Newspaper article The Canadian Press

Veterans Affairs Data Gives Detailed Picture of Veterans Using Medical Marijuana

Newspaper article The Canadian Press

Veterans Affairs Data Gives Detailed Picture of Veterans Using Medical Marijuana

Article excerpt

Data details veterans medical pot use


OTTAWA - When he opened a medical marijuana shop in Kingston earlier this year, Trevor Hands had little idea who his customers would be, how much they would buy or how his business would grow simply through word of mouth.

He does now.

Business is booming for Hands, thanks in large part to an influx of business from a single demographic: former Canadian Forces soldiers.

A review of Veterans Affairs Canada data on medical marijuana users, obtained by The Canadian Press under the Access to Information Act, suggests the number of users has grown most dramatically in those parts of the country where marijuana shops and clubs cater to a local population of military veterans.

Are those businesses simply meeting demand -- or creating it?

Usage rates -- and the commensurate federal costs -- are generally higher in those areas where the stigma and barriers to medical marijuana use have been lowered or eliminated, said Zach Walsh, a University of British Columbia psychology professor.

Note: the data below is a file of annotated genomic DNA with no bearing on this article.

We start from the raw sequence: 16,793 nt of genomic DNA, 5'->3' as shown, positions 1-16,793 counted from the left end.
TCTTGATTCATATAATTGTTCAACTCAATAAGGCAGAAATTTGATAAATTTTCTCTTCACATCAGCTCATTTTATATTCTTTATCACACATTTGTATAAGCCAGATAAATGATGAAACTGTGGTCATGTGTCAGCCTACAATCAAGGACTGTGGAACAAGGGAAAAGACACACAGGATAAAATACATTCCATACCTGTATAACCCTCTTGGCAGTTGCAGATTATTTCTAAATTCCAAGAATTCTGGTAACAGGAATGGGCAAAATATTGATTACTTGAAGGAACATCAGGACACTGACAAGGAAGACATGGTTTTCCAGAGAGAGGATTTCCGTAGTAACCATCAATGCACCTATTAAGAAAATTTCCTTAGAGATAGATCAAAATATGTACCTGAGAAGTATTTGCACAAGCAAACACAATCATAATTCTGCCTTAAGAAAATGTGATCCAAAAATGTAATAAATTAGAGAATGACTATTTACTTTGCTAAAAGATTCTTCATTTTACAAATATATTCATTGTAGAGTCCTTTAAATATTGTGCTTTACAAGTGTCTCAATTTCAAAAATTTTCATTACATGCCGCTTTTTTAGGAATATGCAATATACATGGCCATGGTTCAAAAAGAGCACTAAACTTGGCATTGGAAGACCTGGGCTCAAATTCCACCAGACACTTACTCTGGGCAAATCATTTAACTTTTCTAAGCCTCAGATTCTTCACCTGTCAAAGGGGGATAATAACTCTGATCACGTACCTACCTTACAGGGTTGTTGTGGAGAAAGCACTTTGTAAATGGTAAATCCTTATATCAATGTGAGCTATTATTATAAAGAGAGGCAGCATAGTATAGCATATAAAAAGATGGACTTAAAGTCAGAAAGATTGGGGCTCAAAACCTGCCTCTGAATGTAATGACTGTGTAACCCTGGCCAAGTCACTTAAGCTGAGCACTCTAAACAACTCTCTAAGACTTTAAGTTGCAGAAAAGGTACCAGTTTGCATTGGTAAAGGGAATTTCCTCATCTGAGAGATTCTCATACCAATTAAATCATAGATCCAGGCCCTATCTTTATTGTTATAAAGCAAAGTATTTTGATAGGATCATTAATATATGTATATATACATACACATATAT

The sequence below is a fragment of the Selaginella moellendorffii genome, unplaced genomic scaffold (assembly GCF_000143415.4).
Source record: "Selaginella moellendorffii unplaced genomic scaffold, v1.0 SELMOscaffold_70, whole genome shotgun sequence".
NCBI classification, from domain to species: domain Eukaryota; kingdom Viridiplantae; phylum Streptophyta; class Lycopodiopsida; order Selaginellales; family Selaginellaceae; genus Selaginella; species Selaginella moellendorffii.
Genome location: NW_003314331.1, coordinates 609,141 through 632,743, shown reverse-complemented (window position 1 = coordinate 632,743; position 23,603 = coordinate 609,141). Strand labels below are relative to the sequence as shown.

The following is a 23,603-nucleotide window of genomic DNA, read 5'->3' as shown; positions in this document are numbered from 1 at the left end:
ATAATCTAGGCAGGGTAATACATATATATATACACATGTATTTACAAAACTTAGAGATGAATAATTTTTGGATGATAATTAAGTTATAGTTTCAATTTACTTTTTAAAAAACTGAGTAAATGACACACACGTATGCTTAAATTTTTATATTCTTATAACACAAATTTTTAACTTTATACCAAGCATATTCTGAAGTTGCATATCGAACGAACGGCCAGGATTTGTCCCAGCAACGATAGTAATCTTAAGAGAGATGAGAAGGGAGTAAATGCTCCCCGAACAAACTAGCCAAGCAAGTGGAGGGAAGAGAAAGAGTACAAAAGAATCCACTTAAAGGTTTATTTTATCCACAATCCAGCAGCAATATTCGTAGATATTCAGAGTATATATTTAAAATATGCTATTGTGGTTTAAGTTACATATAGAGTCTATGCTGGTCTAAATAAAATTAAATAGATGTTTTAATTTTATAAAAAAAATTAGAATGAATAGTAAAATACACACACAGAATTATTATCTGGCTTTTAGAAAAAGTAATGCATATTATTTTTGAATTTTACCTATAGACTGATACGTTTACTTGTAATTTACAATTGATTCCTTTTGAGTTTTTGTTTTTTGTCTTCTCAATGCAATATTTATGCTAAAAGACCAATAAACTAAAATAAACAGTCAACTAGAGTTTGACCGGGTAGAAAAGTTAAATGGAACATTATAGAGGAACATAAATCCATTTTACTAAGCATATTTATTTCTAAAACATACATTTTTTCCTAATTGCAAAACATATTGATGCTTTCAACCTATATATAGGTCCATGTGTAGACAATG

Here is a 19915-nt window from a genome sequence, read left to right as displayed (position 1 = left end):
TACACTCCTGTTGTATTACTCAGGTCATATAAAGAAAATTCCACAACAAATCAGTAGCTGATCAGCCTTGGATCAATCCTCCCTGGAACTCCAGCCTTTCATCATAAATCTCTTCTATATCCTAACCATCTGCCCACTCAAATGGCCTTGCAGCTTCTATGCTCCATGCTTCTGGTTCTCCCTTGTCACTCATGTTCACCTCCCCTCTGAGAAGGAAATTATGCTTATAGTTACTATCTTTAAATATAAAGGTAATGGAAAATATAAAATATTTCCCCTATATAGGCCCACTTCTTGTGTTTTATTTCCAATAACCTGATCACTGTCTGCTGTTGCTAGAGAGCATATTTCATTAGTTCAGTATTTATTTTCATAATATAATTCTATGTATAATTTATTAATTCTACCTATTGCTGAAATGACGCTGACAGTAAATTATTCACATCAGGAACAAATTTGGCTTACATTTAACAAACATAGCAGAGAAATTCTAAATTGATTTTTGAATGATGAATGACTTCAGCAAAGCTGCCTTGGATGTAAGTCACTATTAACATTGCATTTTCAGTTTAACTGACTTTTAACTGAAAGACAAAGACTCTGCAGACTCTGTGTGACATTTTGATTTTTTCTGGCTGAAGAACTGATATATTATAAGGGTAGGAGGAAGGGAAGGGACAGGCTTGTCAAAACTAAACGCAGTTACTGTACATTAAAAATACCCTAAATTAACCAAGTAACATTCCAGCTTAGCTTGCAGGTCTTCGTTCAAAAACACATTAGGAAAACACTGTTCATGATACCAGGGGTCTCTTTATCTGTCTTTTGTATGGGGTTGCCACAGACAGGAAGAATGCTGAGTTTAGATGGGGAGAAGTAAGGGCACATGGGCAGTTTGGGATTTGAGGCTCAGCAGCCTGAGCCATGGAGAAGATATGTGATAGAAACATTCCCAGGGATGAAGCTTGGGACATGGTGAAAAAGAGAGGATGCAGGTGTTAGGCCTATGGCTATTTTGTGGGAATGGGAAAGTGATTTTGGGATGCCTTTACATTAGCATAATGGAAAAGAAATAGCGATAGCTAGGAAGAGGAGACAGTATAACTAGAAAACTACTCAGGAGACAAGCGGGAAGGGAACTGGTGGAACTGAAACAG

Marijuana clubs and shops play a key role in removing those barriers, he said.

"The reason we see higher concentrations in areas where it's promoted is because it gives the individuals with PTSD the opportunity to find out that it works," Walsh said.

Veterans are proving well-educated about the potential benefits of pot, said Mike Southwell, vice-president of Marijuana for Trauma, which helps clients to understand the drug and navigate the federal benefits program that pays for it.

Once cannabis helps one veteran, they tell two others, and so on and so on, said Southwell.

"If a veteran tells another veteran about something that is working for disability, you can be guaranteed that they will tell a hundred other vets."

It's that kind of growth the federal government wants to get under control. The Liberals are expected to announce changes to the medical marijuana program in the coming weeks after years of exponential growth -- and soaring costs.

This year, the program is expected to carry a price tag of $25 million.

In 2008, when the government first started covering the cost of medical marijuana, Veterans Affairs had licensed users in only five so-called "forward sortation" areas, defined by the first three characters of a postal code. …

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